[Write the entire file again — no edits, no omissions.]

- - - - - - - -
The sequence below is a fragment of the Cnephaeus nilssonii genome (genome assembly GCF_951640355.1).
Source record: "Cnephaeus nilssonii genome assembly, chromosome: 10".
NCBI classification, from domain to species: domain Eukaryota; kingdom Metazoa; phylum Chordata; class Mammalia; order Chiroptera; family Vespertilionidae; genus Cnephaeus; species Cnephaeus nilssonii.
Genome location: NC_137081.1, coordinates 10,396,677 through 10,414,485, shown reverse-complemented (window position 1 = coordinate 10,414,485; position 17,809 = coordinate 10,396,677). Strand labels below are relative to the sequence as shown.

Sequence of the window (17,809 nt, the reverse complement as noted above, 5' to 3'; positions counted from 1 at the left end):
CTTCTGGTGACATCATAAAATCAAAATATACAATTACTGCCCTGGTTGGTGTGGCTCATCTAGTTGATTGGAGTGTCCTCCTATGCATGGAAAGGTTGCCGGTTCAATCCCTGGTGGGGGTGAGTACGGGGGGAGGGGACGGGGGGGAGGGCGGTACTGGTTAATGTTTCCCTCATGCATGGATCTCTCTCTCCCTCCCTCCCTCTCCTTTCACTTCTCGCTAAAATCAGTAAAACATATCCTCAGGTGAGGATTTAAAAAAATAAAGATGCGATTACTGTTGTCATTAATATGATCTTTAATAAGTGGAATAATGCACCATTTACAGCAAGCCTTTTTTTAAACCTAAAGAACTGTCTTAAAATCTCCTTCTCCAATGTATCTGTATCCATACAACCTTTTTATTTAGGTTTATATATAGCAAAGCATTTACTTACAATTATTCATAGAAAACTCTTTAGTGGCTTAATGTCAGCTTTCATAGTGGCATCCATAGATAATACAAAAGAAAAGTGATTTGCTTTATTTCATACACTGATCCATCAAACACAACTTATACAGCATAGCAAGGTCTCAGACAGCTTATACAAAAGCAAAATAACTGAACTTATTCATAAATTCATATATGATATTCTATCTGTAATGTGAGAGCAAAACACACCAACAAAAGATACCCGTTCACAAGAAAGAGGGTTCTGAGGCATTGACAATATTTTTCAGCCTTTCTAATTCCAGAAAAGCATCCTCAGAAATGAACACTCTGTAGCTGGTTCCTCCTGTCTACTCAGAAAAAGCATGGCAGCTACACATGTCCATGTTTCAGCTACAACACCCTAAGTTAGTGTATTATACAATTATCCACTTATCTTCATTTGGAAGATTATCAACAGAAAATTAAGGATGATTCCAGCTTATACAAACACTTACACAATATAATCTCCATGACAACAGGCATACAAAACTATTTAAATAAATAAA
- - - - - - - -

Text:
The sequence below is a fragment of the Cnephaeus nilssonii genome (genome assembly GCF_951640355.1).
Source record: "Cnephaeus nilssonii genome assembly, chromosome: 10".
NCBI classification, from domain to species: domain Eukaryota; kingdom Metazoa; phylum Chordata; class Mammalia; order Chiroptera; family Vespertilionidae; genus Cnephaeus; species Cnephaeus nilssonii.
Genome location: NC_137081.1, coordinates 10,396,677 through 10,414,485, shown reverse-complemented (window position 1 = coordinate 10,414,485; position 17,809 = coordinate 10,396,677). Strand labels below are relative to the sequence as shown.

Sequence of the window (17,809 nt, the reverse complement as noted above, 5' to 3'; positions counted from 1 at the left end):
CTTCTGGTGACATCATAAAATCAAAATATACAATTACTGCCCTGGTTGGTGTGGCTCATCTAGTTGATTGGAGTGTCCTCCTATGCATGGAAAGGTTGCCGGTTCAATCCCTGGTGGGGGTGAGTACGGGGGGAGGGGACGGGGGGGAGGGCGGTACTGGTTAATGTTTCCCTCATGCATGGATCTCTCTCTCCCTCCCTCCCTCTCCTTTCACTTCTCGCTAAAATCAGTAAAACATATCCTCAGGTGAGGATTTAAAAAAATAAAGATGCGATTACTGTTGTCATTAATATGATCTTTAATAAGTGGAATAATGCACCATTTACAGCAAGCCTTTTTTTAAACCTAAAGAACTGTCTTAAAATCTCCTTCTCCAATGTATCTGTATCCATACAACCTTTTTATTTAGGTTTATATATAGCAAAGCATTTACTTACAATTATTCATAGAAAACTCTTTAGTGGCTTAATGTCAGCTTTCATAGTGGCATCCATAGATAATACAAAAGAAAAGTGATTTGCTTTATTTCATACACTGATCCATCAAACACAACTTATACAGCATAGCAAGGTCTCAGACAGCTTATACAAAAGCAAAATAACTGAACTTATTCATAAATTCATATATGATATTCTATCTGTAATGTGAGAGCAAAACACACCAACAAAAGATACCCGTTCACAAGAAAGAGGGTTCTGAGGCATTGACAATATTTTTCAGCCTTTCTAATTCCAGAAAAGCATCCTCAGAAATGAACACTCTGTAGCTGGTTCCTCCTGTCTACTCAGAAAAAGCATGGCAGCTACACATGTCCATGTTTCAGCTACAACACCCTAAGTTAGTGTATTATACAATTATCCACTTATCTTCATTTGGAAGATTATCAACAGAAAATTAAGGATGATTCCAGCTTATACAAACACTTACACAATATAATCTCCATGACAACAGGCATACAAAACTATTTAAATAAATAAA